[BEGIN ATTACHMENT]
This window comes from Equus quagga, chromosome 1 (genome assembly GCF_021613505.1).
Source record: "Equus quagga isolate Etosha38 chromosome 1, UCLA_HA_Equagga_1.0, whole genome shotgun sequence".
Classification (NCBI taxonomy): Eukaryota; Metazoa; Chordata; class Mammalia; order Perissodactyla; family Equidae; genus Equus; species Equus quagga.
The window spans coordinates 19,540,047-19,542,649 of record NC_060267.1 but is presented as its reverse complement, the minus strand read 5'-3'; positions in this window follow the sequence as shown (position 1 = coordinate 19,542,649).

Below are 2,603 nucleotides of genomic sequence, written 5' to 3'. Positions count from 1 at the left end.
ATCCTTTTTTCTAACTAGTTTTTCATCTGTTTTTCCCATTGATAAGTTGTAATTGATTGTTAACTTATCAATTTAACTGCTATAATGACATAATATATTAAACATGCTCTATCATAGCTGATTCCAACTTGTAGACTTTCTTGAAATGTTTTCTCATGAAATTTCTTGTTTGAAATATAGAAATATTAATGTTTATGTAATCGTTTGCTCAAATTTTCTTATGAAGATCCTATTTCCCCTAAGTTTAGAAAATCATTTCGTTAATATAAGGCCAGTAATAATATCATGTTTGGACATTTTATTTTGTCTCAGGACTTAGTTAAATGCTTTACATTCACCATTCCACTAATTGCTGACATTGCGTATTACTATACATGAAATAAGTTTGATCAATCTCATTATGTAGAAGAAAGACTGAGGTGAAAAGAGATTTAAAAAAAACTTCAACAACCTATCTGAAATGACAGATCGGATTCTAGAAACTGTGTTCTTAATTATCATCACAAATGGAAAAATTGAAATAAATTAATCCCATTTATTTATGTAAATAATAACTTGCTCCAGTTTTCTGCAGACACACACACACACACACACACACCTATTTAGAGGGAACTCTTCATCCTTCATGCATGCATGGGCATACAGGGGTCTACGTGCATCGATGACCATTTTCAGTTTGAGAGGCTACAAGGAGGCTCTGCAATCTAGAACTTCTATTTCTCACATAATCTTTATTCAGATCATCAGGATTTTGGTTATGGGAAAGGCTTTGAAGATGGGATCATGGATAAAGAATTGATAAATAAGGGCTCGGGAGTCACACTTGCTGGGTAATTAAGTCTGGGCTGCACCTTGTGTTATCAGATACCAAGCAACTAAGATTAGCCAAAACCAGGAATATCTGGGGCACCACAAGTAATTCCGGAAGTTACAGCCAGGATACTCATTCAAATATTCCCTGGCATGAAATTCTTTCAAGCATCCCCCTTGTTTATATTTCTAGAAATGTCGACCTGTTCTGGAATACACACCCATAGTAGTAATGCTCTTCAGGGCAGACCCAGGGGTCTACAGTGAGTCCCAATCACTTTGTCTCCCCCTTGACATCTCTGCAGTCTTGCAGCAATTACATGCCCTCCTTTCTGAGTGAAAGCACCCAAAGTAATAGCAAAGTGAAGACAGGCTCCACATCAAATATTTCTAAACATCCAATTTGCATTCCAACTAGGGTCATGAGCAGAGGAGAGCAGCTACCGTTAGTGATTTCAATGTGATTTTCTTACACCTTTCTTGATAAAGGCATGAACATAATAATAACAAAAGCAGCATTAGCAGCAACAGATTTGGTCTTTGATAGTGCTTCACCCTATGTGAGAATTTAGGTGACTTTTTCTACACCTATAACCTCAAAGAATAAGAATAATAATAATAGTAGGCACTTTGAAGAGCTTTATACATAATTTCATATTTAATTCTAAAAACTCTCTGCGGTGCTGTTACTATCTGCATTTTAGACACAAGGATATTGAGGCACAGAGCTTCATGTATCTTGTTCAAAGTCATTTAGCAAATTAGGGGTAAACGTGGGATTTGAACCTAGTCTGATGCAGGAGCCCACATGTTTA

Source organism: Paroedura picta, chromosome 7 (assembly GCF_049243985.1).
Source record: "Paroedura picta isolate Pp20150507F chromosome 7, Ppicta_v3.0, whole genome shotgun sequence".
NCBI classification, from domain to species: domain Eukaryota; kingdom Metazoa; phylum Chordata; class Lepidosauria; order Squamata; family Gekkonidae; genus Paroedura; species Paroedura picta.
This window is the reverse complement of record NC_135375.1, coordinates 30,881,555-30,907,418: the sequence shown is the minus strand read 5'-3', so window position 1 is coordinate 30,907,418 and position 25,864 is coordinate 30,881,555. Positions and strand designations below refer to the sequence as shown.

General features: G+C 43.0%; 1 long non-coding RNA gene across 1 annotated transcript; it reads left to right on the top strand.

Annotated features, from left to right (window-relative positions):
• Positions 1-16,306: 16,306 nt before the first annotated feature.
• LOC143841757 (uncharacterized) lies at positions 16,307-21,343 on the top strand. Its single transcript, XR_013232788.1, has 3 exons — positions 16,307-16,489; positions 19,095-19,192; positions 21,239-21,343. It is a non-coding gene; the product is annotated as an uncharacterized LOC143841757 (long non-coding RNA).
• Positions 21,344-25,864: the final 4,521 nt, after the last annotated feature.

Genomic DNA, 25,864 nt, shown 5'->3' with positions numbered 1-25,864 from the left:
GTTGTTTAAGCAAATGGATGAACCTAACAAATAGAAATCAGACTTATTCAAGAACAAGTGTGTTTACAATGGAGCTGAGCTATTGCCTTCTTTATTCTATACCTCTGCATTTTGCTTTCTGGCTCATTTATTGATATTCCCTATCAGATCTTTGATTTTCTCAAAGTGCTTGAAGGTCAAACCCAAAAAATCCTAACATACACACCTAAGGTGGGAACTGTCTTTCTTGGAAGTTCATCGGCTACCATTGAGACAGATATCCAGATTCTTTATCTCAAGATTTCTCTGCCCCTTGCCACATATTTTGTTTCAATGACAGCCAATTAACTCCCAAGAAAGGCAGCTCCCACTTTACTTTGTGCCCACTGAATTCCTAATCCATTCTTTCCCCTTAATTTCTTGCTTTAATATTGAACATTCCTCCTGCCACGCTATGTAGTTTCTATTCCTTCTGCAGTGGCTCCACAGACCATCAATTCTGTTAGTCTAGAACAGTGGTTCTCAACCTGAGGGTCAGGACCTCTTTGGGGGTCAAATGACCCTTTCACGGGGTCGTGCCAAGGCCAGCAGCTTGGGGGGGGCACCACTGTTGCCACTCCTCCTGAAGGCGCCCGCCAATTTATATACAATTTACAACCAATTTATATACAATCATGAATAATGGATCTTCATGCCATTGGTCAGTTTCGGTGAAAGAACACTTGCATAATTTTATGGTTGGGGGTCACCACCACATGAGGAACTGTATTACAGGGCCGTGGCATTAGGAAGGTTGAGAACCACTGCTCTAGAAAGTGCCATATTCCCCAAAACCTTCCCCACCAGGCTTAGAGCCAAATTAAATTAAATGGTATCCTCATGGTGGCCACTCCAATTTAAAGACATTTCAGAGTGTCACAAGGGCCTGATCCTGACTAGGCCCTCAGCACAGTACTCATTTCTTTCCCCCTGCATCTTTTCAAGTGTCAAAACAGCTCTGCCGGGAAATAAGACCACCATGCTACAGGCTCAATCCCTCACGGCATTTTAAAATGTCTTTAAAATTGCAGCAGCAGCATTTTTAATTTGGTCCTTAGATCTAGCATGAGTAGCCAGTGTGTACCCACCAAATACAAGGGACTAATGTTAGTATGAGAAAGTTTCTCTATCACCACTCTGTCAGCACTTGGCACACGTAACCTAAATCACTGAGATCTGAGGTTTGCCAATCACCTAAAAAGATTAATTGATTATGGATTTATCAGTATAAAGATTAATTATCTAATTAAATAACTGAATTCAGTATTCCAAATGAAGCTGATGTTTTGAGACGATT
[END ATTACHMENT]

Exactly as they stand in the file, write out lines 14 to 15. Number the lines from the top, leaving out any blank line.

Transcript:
• LOC143841757 (uncharacterized) lies at positions 16,307-21,343 on the top strand. Its single transcript, XR_013232788.1, has 3 exons — positions 16,307-16,489; positions 19,095-19,192; positions 21,239-21,343. It is a non-coding gene; the product is annotated as an uncharacterized LOC143841757 (long non-coding RNA).
• Positions 21,344-25,864: the final 4,521 nt, after the last annotated feature.